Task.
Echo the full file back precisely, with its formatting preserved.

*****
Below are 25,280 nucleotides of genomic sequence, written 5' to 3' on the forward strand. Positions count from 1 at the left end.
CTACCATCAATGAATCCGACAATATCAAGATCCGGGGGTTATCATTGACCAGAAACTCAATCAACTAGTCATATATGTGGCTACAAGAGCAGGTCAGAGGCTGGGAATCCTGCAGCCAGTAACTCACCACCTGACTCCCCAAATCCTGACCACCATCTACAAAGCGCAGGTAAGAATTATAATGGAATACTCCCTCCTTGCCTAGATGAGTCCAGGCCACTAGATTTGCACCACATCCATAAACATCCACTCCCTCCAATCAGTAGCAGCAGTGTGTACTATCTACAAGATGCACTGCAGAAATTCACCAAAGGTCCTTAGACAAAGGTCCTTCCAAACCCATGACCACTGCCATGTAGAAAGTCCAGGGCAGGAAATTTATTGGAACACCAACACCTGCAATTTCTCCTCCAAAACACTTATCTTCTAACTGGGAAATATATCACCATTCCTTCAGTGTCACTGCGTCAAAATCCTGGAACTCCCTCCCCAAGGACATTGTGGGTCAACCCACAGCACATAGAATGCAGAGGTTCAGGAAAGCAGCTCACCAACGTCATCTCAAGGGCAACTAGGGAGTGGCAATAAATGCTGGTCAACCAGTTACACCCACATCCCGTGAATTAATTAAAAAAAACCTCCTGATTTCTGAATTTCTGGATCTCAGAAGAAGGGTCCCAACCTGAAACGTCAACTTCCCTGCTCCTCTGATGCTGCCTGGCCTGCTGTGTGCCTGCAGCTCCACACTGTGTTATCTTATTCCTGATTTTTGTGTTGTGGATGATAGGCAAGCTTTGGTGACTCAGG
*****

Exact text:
Below are 25,280 nucleotides of genomic sequence, written 5' to 3' on the forward strand. Positions count from 1 at the left end.
CTACCATCAATGAATCCGACAATATCAAGATCCGGGGGTTATCATTGACCAGAAACTCAATCAACTAGTCATATATGTGGCTACAAGAGCAGGTCAGAGGCTGGGAATCCTGCAGCCAGTAACTCACCACCTGACTCCCCAAATCCTGACCACCATCTACAAAGCGCAGGTAAGAATTATAATGGAATACTCCCTCCTTGCCTAGATGAGTCCAGGCCACTAGATTTGCACCACATCCATAAACATCCACTCCCTCCAATCAGTAGCAGCAGTGTGTACTATCTACAAGATGCACTGCAGAAATTCACCAAAGGTCCTTAGACAAAGGTCCTTCCAAACCCATGACCACTGCCATGTAGAAAGTCCAGGGCAGGAAATTTATTGGAACACCAACACCTGCAATTTCTCCTCCAAAACACTTATCTTCTAACTGGGAAATATATCACCATTCCTTCAGTGTCACTGCGTCAAAATCCTGGAACTCCCTCCCCAAGGACATTGTGGGTCAACCCACAGCACATAGAATGCAGAGGTTCAGGAAAGCAGCTCACCAACGTCATCTCAAGGGCAACTAGGGAGTGGCAATAAATGCTGGTCAACCAGTTACACCCACATCCCGTGAATTAATTAAAAAAAACCTCCTGATTTCTGAATTTCTGGATCTCAGAAGAAGGGTCCCAACCTGAAACGTCAACTTCCCTGCTCCTCTGATGCTGCCTGGCCTGCTGTGTGCCTGCAGCTCCACACTGTGTTATCTTATTCCTGATTTTTGTGTTGTGGATGATAGGCAAGCTTTGGTGACTCAGG